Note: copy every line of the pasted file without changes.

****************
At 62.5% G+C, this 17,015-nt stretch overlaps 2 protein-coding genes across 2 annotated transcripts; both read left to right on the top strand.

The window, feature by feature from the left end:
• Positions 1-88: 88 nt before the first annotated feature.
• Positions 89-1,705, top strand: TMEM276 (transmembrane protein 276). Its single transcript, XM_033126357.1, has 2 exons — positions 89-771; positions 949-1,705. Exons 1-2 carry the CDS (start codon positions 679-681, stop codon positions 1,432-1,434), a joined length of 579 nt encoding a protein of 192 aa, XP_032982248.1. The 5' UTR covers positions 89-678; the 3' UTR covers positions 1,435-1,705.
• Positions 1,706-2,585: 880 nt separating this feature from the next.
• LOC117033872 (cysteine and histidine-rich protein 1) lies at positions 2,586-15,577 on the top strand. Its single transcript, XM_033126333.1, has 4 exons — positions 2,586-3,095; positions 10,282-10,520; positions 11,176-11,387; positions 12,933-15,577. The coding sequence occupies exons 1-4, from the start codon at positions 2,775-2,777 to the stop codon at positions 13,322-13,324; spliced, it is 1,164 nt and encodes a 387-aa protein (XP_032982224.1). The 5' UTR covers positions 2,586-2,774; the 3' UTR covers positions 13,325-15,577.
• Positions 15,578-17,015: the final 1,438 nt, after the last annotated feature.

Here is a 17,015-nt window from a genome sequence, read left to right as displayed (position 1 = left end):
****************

At 62.5% G+C, this 17,015-nt stretch overlaps 2 protein-coding genes across 2 annotated transcripts; both read left to right on the top strand.

The window, feature by feature from the left end:
• Positions 1-88: 88 nt before the first annotated feature.
• Positions 89-1,705, top strand: TMEM276 (transmembrane protein 276). Its single transcript, XM_033126357.1, has 2 exons — positions 89-771; positions 949-1,705. Exons 1-2 carry the CDS (start codon positions 679-681, stop codon positions 1,432-1,434), a joined length of 579 nt encoding a protein of 192 aa, XP_032982248.1. The 5' UTR covers positions 89-678; the 3' UTR covers positions 1,435-1,705.
• Positions 1,706-2,585: 880 nt separating this feature from the next.
• LOC117033872 (cysteine and histidine-rich protein 1) lies at positions 2,586-15,577 on the top strand. Its single transcript, XM_033126333.1, has 4 exons — positions 2,586-3,095; positions 10,282-10,520; positions 11,176-11,387; positions 12,933-15,577. The coding sequence occupies exons 1-4, from the start codon at positions 2,775-2,777 to the stop codon at positions 13,322-13,324; spliced, it is 1,164 nt and encodes a 387-aa protein (XP_032982224.1). The 5' UTR covers positions 2,586-2,774; the 3' UTR covers positions 13,325-15,577.
• Positions 15,578-17,015: the final 1,438 nt, after the last annotated feature.

Here is a 17,015-nt window from a genome sequence, read left to right as displayed (position 1 = left end):